A report released last week on the accounting and management practices at Freddie Mac, America’s second largest financier of housing mortgages, is a further exposure of the corporate culture which gave rise to the Enron and WorldCom scandals.
In this case the outcome of dubious financial procedures was not the overstatement of profit but understatement. The aim, however, was the same: to bring in profit results in line with so-called Wall Street expectations, thereby stabilising the company’s share price and boosting its standing in financial markets.
Like Enron and WorldCom, the sums involved were not small with Freddie Mac misstating its earnings by as much as $4.5 billion. According to the report prepared by former Securities and Exchange Commission general counsel James R. Doty of the Baker Botts law firm, this was done in order to “smooth out” its results. Profits hidden at one point could then be recognised at another in order to satisfy Wall Street.
Freddie Mac has been under scrutiny since early June when it announced the departure of three top executives and the Justice Department revealed that it was undertaking a criminal investigation.
The report placed the blame for the accounting failures on the ousted executives. “It was well understood throughout the organisation that the tone of ‘steady Freddie’ came from the chief executive officer [Leland C. Brendsel].
“There was a long-standing practice at Freddie Mac of making discretionary accounting judgments with a view to producing financial statements that more closely approximated analysts’ estimates,” the report said.
The approach of senior management was to maintain a “public corporate image at the expense of good management practices and effectiveness of internal controls”. The pattern which emerged was of an “institution whose culture discouraged the candid disclosure and explanation of errors.”
The manipulation of profit figures took place in the false accounting for derivatives, the often complex financial deals used by financial institutions and corporations to hedge against fluctuations in interest rates and other financial variables.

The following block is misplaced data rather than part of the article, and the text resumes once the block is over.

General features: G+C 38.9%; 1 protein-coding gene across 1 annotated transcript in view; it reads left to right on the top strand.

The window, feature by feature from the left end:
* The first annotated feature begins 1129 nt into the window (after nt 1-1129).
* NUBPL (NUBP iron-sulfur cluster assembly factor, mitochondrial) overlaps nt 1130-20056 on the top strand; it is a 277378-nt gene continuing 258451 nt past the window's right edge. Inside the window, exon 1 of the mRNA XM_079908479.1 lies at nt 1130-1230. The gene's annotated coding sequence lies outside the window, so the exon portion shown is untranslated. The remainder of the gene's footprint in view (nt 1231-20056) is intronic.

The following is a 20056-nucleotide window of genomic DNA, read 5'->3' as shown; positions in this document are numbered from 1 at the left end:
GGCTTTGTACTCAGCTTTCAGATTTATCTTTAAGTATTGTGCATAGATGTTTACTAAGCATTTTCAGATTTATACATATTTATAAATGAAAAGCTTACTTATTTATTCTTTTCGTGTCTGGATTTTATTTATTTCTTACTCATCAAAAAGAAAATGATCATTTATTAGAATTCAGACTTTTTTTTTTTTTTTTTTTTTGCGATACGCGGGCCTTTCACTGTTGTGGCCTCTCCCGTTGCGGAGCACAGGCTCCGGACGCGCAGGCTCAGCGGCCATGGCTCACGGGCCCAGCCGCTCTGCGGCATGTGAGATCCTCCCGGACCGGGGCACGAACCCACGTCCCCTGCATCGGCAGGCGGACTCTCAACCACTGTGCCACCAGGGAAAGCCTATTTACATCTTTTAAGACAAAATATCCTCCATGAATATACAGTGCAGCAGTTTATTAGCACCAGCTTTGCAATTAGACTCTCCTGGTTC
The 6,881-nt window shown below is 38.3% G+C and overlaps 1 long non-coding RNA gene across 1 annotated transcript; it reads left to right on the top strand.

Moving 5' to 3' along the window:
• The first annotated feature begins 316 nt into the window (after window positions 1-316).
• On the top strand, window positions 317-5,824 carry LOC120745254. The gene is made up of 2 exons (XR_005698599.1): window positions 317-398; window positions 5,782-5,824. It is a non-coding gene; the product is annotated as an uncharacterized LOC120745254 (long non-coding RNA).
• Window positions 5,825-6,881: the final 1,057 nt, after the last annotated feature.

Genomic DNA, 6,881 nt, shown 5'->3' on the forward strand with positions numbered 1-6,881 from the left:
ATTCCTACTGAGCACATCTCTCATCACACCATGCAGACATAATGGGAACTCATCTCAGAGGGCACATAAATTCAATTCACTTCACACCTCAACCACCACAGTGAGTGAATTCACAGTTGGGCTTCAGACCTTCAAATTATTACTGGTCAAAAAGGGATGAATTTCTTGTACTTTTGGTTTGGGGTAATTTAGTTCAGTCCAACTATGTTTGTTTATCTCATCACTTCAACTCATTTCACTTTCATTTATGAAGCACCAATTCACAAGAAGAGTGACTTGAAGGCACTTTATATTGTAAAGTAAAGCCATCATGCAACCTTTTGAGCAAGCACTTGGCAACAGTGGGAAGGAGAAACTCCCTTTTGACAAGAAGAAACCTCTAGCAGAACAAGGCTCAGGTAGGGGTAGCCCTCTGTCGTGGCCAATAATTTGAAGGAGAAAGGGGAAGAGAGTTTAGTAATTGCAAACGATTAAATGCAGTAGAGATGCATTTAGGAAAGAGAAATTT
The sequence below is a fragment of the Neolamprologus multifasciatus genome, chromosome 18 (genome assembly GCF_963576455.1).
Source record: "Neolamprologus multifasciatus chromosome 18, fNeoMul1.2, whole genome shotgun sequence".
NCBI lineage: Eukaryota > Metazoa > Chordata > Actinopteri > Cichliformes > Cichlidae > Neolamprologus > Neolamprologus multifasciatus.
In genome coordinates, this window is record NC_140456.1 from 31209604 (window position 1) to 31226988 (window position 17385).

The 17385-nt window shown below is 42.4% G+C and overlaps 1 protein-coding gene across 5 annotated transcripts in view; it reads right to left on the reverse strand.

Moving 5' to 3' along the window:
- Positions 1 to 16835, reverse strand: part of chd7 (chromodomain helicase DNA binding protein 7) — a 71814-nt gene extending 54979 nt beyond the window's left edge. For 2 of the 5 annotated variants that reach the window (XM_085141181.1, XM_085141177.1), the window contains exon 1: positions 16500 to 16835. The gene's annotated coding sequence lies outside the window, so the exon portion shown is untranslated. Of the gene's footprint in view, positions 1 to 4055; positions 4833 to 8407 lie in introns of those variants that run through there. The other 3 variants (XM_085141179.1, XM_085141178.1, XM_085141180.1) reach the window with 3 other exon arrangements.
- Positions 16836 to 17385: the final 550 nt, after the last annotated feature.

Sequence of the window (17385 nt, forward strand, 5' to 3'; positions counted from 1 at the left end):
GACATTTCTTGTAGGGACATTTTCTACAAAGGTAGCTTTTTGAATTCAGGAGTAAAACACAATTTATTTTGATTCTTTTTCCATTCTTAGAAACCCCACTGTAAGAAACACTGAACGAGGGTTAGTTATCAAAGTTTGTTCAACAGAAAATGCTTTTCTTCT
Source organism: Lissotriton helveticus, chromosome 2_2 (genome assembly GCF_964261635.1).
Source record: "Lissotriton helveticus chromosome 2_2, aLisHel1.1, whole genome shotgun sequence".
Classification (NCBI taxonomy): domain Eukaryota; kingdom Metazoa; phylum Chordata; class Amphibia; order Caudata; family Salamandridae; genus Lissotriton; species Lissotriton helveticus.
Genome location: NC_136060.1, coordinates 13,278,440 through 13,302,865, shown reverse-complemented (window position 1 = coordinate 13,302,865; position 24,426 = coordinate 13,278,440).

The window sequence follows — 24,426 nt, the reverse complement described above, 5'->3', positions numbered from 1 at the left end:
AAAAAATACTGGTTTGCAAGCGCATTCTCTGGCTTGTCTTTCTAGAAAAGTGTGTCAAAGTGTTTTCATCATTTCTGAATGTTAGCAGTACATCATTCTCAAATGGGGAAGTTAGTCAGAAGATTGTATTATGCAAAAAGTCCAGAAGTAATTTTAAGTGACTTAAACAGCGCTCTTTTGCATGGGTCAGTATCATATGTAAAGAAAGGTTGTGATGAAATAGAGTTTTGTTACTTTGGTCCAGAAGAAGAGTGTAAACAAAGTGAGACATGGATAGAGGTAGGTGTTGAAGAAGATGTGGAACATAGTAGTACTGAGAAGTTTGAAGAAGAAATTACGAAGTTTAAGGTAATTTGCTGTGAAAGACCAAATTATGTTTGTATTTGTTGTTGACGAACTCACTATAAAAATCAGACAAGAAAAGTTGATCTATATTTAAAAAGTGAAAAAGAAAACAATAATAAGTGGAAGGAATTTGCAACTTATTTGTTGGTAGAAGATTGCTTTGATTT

While the Doty report found that Gregory Parseghian, the former chief investment officer who was appointed chief executive last month, was involved in some of the dubious transactions he was unaware that they did not comply with accepted accounting procedures and that his “involvement was not wrongful involvement.”
Some commentators have found this hard to accept. An article by Jerry Knight in the Washington Post of July 28 said that the idea promoted at the time of Parseghian’s appointment that he was “squeaky clean” and had nothing to do with cooking the books was “tough to swallow” in light of the report. Knight pointed out that the new chief executive’s name “turns ups repeatedly” in the report.
According to Knight, the report found that:
* Parseghian was directly involved in finding ways for Freddie Mac to circumvent new accounting rules which came into effect on January 1, 2001 requiring companies to disclose “fair value” for their holdings of derivatives. According to the Doty report, management concluded that the new regulations should be “transacted around”.
* Parseghian was one of several executives who approved a memo implementing a $700 million transaction known as the Coupon Trade-Up Giant (CTUG) that was designed to offset the new accounting standards for derivatives. He also helped devise a way to divide the CTUG into small pieces so that the company’s board of directors did not have to be informed of them individually, even though they were part of a single plan. “This division had the effect of avoiding the need for Board authorisation,” the report stated, adding that as a result “the company failed to adhere to its own governance requirements.”
* Parseghian was also involved in a meeting at which executives discussed five other ways they could get round the new accounting rules for derivatives and supervised several junior executives who participated in two working groups that coordinated efforts to minimise the effect of derivatives on profit figures.
He was clearly aware that transactions used to shift earnings had no economic benefit and were designed to “smooth” earnings. In a report summarising the minutes of a meeting held in August 2001, Parseghian noted that “a continuing challenge for Freddie Mac is managing the tradeoffs between achieving current period earnings, managing risk and meeting future period earnings expectations.”
However, the board of directors has stood behind its new chief executive with board chairman Shaun O’Malley declaring they had no questions about his integrity and that they believed he was “absolutely the right person for the job.”
While the Freddie Mac board is “reassessing” its internal accounting practices and procedures and is undertaking a “remediation process” over the next year, it is doubtful whether the exposure of the company’s operations will have much effect on what has been described as a “culture of earnings management in corporate America.”
Freddie Mac, along with many other firms, has engaged in “results-oriented, reverse engineering.” Under this system, a decision is made about what profit is desired and then accounts are manipulated in order to achieve it.
One can hardly fail to notice that this procedure has its equivalent in the sphere of politics. In preparing for its desired goal—the invasion and conquest of Iraq—the Bush administration proceeded to organise the production of the necessary “intelligence” in order to provide the “justification” for its war aims.